New Rock Polishing Toys – What Do You Think?

New Rock Polishing Toys!!

Gemstones fascinate me and are key elements in The Gemstone Chronicles fantasy adventure series I wrote. I’ve been looking for cabochon equipment for a while now and I lucked up upon a vintage Highland Park A-50 and a Rock Rascal Saw. The A-50 is mounted on a rolling cabinet and the saw is firmly installed on a nice little table. Check out the pictures below!

Rock Polishing Toys

Highland Park A-50


Rock Polishing Toys

Rock Rascal


Given the equipment hadn’t operated in a while, I had a bit of work to do on the machine. First thing I did was to replace the power cord to the A-50 motor. Once I finished that little repair, the motor ran perfectly. I discovered the water pump bucket was rusted through, but that didn’t stop me. I cut a 5 gallon plastic bucket down to size and it fit like a glove inside the original bucket. The pump discharge fitting was cracked and the hose wouldn’t fit properly, so I engineered a fix and it works amazingly well!

The Rock Rascal, as you can see from the picture above, needed a new power cord, too. Luckily, I learned a bit about electrical and electronic stuff back in my Navy days, so, like the cord for the A-50, it was an easy fix. Doesn’t make me want to be an electrician again (like I was right after I left the Navy), but it’s satisfying to make it work. Once complete, I op tested it and everything ran smoothly.

Rock Polishing Toys

I think I might modify the A-50 to add more wheels, but that will be down the road. For now, I’ll pick up various grit belts to use on the expanding drums and use a 6 inch wheel I received for Christmas on the Rock Rascal. Now, I just need a water source and return for the wheel.

The equipment package included a new 6 inch diamond blade for the Rock Rascal, a dopping pot, dopping wax, and cabochon templates. I’m all set now (or will be as soon as the new belts come in)!

What do you think about my new rock polishing toys? Personally, I can’t wait to see if I can make a cab or two and do something with all the rocks I found during my gemstone hunting trips. I might even be able to polish a sapphire or ruby once I get diamond belts for the expanding drums.

Connect with me: Like my new toys? Have advice for a novice rock polisher? I appreciate any comments and emails with tips and hints. I’m on social media, too. Find me at Twitter, Facebook, Goodreads, Google+, Tumblr, and Pinterest, so don’t be shy! Say hello!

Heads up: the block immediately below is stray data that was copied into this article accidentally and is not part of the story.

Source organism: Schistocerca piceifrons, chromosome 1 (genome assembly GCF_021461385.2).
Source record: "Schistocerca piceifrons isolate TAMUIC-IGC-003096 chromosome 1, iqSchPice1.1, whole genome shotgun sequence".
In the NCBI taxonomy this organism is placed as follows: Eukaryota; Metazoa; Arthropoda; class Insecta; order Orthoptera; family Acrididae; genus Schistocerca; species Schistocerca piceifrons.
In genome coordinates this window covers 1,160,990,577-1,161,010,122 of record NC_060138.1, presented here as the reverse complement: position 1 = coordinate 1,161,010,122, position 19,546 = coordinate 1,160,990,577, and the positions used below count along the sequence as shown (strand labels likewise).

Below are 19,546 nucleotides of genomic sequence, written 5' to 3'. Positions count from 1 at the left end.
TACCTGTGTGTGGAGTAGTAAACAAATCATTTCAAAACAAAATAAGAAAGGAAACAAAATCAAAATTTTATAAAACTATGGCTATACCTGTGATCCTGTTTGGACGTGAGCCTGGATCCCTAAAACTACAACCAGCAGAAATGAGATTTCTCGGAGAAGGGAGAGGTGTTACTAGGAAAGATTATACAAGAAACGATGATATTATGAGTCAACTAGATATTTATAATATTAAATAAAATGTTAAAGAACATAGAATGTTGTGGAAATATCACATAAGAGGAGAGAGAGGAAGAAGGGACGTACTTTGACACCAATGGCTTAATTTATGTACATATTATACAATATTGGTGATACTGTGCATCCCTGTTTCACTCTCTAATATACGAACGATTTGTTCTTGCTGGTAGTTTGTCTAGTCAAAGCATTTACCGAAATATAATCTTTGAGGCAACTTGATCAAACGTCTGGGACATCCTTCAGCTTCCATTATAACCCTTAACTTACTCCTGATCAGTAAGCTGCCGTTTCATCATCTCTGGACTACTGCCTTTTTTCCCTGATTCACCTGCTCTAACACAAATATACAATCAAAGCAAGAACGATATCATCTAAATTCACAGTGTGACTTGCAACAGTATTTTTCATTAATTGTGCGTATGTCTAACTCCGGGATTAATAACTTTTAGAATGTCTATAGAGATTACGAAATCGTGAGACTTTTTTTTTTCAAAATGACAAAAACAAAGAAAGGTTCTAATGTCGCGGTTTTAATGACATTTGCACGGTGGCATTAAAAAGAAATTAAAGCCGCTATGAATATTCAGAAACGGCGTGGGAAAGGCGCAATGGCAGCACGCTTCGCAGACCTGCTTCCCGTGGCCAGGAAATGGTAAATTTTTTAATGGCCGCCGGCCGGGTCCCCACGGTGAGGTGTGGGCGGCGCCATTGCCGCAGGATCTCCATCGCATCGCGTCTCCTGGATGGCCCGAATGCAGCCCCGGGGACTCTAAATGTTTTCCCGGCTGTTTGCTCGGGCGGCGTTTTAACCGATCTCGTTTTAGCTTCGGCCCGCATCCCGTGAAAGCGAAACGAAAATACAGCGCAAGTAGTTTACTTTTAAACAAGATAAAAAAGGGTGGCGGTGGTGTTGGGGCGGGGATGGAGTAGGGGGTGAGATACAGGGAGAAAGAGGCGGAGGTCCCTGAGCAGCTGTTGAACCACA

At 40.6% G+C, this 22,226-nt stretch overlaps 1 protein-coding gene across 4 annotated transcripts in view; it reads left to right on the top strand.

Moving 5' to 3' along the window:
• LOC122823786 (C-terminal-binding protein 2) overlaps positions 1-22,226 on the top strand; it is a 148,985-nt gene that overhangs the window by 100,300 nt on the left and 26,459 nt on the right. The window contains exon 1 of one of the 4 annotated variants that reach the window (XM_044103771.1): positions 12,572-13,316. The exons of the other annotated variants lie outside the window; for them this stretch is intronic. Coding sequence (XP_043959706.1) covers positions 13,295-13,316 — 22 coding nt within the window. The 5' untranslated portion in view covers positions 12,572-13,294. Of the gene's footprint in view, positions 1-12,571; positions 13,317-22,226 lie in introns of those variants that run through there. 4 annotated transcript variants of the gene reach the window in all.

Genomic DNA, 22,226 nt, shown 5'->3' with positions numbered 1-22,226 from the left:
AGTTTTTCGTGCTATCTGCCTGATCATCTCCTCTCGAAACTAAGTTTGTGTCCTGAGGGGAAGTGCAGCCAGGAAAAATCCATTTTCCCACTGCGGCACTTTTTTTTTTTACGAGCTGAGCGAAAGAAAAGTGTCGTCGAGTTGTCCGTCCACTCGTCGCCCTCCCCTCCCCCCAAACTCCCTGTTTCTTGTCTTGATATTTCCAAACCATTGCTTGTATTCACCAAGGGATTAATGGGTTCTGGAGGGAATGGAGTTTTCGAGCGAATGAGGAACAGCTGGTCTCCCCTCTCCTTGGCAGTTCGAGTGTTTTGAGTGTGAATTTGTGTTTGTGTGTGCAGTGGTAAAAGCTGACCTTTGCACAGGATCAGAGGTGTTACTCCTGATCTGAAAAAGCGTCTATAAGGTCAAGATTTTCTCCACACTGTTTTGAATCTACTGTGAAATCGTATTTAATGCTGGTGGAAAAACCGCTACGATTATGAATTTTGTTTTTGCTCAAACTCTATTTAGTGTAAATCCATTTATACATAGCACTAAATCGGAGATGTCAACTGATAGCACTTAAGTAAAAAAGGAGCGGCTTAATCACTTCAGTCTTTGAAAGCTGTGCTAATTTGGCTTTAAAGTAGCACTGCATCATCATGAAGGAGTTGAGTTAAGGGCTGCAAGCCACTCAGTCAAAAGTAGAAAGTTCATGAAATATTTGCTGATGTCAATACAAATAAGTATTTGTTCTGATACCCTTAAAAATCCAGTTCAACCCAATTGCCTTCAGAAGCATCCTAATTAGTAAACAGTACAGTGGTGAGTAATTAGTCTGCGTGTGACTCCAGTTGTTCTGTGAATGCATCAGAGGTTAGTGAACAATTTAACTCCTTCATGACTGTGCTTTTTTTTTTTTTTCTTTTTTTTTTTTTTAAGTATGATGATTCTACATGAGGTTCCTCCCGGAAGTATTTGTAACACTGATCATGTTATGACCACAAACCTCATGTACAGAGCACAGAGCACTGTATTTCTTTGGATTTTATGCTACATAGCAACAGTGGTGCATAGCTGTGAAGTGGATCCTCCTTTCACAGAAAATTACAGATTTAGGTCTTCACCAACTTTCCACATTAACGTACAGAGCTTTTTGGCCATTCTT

In Remembrance of USS Thresher (SSN593)

On April 10, 1963 USS Thresher (SSN593) was conducting sea trials after overhaul in Portsmouth, NH. Due to a series of unfortunate events, all hands were lost when the submarine sank. 129 sailors and shipyard personnel lost their lives that day. The incident led to a new emphasis on submarine safety. In this post, I want to pay tribute to the boat and crew, and the highlight the changes the tragedy brought to the submarine force.


According to the National Geographic, Thresher was at or near test depth when the reactor shut down. Without the power of the reactor to provide propulsion, the boat sank below its crush depth. According to reports from the USS Skylark, a submarine rescue ship accompanying Thresher, sonar operators heard a sound like air rushing into an air tank. Thresher was no more.

The cause of the reactor shutdown has not been determined. The most prevalent theory is that a seawater piping joint in the engine room failed. The water from the failed joint sprayed the electronics and forced the automatic reactor shutdown (reactor scram). According to Wikipedia, the reactor plant operating procedures at the time precluded doing fast recovery startups of the reactor plant after a scram. We practiced that evolution many times during my years aboard USS Sandlance (SSN660). Procedures also did not allow pulling steam from the plant while shutdown to drive the boat to the surface.